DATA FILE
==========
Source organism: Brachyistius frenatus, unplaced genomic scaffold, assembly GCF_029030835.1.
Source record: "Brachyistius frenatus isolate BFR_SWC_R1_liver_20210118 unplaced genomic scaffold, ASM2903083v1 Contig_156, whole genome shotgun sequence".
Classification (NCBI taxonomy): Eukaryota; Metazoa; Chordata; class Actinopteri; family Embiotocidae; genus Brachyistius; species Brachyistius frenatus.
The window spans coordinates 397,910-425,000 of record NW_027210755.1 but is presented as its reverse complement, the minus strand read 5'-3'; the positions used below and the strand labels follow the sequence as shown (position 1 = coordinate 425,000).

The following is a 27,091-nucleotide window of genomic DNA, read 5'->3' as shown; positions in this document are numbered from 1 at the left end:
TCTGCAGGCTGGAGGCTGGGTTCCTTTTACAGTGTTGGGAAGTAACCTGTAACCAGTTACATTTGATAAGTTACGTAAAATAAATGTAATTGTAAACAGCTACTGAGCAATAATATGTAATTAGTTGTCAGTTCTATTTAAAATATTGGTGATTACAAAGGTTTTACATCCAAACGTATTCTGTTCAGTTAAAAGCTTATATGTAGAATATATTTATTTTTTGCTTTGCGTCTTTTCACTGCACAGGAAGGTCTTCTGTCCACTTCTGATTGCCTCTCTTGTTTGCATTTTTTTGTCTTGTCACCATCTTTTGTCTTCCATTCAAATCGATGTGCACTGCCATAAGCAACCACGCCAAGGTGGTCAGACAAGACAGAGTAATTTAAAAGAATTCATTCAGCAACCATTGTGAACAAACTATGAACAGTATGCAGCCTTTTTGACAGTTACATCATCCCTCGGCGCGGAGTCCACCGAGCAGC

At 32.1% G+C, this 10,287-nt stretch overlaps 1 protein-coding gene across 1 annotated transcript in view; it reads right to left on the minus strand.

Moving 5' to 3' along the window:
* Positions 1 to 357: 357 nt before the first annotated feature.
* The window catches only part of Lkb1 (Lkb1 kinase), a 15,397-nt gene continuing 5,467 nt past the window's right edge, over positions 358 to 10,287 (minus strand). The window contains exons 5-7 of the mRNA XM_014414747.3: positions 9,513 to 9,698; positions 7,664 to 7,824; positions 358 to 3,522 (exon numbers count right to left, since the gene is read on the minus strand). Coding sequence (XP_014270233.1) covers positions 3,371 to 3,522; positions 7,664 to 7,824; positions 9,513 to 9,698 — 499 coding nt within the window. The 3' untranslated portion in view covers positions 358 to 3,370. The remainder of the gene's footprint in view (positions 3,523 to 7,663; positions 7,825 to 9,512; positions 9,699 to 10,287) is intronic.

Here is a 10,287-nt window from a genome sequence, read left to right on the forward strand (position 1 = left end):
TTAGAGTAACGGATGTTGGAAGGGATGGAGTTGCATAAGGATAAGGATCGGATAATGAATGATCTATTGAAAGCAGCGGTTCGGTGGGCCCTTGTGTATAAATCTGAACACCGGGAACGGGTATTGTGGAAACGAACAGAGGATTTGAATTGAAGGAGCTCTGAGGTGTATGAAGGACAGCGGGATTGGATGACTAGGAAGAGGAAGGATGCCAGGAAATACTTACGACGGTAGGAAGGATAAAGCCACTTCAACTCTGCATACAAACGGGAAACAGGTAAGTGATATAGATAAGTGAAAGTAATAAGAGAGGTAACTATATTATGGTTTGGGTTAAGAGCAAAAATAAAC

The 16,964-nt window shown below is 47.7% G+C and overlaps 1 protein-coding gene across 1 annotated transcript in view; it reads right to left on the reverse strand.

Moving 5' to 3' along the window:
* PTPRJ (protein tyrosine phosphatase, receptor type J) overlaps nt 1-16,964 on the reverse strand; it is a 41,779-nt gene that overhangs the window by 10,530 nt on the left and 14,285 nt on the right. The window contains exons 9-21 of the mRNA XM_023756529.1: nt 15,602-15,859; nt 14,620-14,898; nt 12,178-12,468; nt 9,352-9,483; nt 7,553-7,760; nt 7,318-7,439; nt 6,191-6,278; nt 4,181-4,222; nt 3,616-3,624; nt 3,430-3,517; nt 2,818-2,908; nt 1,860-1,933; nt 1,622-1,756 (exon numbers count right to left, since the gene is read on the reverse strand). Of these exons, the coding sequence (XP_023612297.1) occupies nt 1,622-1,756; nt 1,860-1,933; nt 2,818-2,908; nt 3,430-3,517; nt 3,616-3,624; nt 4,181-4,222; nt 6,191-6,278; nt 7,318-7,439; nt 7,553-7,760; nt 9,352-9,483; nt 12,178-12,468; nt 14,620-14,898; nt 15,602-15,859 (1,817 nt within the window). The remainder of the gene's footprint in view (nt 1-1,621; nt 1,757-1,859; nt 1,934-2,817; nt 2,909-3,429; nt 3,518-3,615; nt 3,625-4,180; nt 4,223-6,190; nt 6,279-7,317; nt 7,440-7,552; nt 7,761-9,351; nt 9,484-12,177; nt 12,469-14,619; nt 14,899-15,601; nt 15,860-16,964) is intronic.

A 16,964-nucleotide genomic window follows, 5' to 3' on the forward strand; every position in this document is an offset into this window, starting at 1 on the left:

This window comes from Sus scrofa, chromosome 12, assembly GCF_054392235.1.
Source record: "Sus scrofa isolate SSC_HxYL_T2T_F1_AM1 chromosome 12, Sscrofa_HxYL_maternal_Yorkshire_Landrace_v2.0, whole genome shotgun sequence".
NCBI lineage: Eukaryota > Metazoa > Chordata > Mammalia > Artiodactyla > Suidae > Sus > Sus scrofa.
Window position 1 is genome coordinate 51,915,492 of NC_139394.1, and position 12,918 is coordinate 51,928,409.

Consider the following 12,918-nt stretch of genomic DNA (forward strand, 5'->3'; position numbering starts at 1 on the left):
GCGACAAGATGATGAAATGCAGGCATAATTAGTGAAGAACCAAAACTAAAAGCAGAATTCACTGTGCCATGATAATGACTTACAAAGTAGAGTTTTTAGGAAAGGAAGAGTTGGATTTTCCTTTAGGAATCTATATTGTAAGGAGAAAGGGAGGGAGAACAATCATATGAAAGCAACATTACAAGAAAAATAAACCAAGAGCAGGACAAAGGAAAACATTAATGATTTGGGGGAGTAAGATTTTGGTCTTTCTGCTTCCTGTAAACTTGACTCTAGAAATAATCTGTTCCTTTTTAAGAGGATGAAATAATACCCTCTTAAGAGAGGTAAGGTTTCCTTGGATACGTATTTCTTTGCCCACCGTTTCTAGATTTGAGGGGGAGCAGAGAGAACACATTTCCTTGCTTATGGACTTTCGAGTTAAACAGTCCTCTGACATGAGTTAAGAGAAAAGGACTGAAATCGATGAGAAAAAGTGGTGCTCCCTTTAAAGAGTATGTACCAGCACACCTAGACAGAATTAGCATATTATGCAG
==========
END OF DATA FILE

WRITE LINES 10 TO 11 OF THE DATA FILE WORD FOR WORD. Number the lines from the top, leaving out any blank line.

* The window catches only part of Lkb1 (Lkb1 kinase), a 15,397-nt gene continuing 5,467 nt past the window's right edge, over positions 358 to 10,287 (minus strand). The window contains exons 5-7 of the mRNA XM_014414747.3: positions 9,513 to 9,698; positions 7,664 to 7,824; positions 358 to 3,522 (exon numbers count right to left, since the gene is read on the minus strand). Coding sequence (XP_014270233.1) covers positions 3,371 to 3,522; positions 7,664 to 7,824; positions 9,513 to 9,698 — 499 coding nt within the window. The 3' untranslated portion in view covers positions 358 to 3,370. The remainder of the gene's footprint in view (positions 3,523 to 7,663; positions 7,825 to 9,512; positions 9,699 to 10,287) is intronic.

Here is a 10,287-nt window from a genome sequence, read left to right on the forward strand (position 1 = left end):